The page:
Dyslexia is a term used to describe a Specific Learning Disorder in Reading that expresses itself in a specific way. Dyslexia has been defined by the International Dyslexia Association as:
“a specific learning disability that is neurobiological in origin. It is characterized by difficulties with accurate and/or fluent word recognition and by poor spelling and decoding abilities. These difficulties typically result from a deficit in the phonological component of language that is often unexpected in relation to other cognitive abilities and the provision of effective classroom instruction. Secondary consequences may include problems in reading comprehension and reduced reading experience that can impede growth of vocabulary and background knowledge.”
Unlike oral communication, reading and writing are not natural processes. Over time, humans have created symbols that correspond with sounds as a way to communicate through writing. A variety of areas of the brain are affected by dyslexia, and we can see brain-based differences between those with and without dyslexia. As we see in the definition above, dyslexia is neurobiological in origin, which essentially means that individuals with dyslexia have brains that function in a way that causes difficulty with these skills.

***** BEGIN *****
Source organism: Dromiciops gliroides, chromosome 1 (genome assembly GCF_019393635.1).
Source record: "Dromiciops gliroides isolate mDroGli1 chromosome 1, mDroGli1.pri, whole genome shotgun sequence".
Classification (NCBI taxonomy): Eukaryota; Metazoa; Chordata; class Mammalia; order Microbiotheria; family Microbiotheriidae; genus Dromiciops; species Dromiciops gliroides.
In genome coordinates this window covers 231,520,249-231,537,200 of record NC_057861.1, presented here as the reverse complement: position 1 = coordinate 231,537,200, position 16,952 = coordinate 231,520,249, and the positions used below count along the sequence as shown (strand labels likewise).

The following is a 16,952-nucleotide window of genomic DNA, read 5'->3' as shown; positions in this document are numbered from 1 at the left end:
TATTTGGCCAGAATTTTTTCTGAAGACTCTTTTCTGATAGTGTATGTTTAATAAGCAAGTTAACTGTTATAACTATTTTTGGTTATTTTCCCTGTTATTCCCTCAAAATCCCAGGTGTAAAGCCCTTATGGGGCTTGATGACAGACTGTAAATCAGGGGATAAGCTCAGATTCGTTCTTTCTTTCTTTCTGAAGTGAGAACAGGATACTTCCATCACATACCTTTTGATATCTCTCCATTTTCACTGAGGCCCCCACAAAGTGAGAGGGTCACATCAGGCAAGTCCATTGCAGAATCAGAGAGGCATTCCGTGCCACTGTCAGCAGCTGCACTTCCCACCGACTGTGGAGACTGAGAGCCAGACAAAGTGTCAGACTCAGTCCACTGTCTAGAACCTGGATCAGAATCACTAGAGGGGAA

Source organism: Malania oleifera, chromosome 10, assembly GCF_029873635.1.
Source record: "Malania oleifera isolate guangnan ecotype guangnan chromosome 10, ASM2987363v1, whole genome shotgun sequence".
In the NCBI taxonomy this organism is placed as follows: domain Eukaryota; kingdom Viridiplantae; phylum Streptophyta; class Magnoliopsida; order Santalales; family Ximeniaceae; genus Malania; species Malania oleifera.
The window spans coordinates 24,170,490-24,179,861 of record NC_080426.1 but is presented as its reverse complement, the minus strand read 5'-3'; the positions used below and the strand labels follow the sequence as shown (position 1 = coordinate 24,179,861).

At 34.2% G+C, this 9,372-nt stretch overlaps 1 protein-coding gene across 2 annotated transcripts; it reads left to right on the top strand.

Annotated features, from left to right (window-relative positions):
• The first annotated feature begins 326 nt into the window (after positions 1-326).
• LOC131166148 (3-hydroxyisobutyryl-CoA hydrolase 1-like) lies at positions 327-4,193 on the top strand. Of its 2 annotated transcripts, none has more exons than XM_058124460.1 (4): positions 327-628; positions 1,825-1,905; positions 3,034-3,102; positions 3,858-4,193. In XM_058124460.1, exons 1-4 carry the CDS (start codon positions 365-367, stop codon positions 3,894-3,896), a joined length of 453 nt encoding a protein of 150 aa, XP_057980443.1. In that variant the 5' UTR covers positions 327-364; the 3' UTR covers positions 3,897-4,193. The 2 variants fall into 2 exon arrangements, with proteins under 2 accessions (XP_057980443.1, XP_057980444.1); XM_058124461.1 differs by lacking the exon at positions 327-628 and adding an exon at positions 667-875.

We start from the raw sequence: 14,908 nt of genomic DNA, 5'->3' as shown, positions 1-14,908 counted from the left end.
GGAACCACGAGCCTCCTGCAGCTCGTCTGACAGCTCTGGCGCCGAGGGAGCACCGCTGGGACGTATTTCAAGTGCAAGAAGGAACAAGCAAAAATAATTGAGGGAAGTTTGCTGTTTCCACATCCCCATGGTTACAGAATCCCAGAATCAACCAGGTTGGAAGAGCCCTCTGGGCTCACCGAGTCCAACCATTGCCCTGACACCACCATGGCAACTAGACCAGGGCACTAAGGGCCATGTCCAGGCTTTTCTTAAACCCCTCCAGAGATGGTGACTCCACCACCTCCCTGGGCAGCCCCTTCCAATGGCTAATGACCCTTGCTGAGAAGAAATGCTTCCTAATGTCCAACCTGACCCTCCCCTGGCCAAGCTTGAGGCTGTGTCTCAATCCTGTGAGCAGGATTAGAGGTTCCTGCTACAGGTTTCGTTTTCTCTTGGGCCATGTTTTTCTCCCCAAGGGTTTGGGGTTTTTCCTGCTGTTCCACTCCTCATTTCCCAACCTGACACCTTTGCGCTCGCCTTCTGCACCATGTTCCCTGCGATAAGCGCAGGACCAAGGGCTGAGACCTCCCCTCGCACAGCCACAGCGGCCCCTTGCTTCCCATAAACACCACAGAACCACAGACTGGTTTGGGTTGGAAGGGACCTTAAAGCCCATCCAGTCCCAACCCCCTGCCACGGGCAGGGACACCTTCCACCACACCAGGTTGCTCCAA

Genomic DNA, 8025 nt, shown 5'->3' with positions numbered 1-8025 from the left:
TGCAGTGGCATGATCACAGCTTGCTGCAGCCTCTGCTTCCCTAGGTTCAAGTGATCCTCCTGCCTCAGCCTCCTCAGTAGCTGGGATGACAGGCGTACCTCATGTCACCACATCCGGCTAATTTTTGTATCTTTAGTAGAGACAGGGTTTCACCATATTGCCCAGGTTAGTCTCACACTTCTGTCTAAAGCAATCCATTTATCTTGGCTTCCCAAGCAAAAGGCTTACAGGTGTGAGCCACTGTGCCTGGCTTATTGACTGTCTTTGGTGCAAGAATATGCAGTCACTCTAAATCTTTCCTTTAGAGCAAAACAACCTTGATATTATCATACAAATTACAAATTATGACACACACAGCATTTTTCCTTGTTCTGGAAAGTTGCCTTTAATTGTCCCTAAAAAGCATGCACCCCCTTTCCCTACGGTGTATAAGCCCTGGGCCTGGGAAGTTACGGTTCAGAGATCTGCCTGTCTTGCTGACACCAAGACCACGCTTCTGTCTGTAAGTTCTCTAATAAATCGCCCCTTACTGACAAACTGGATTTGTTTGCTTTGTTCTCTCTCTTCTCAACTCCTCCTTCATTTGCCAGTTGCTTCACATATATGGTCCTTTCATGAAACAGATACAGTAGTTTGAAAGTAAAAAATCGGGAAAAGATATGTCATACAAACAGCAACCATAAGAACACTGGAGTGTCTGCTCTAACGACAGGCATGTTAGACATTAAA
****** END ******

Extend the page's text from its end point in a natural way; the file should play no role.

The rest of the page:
Dyslexia occurs in people from all backgrounds and is not indicative of cognitive deficits. In fact, many bright students are diagnosed with dyslexia. However, certain skills such as phonological awareness, identifying letter sounds, decoding words, and spelling are often impacted.
Dyslexia is a fairly common diagnosis. According the International Dyslexia Association, around 6-7% of school-aged students qualify for special education services under the category of specific learning disability. Of those students who qualify with a learning disability, 85% have primary disabilities in reading and language processing. Of course, people experience differences in severity of dyslexia, and not everyone who has dyslexia qualifies for special education. The International Dyslexia Association has estimated that up to 15-20% of people in the United States exhibits some symptoms of dyslexia.
Our understanding of dyslexia and other reading disorders is constantly evolving as more research is being done in the area. While we have come a long way in our understanding of dyslexia, there are still many common misconceptions about it. Next week, we will address common misconceptions we hear about dyslexia in our school psychology practice.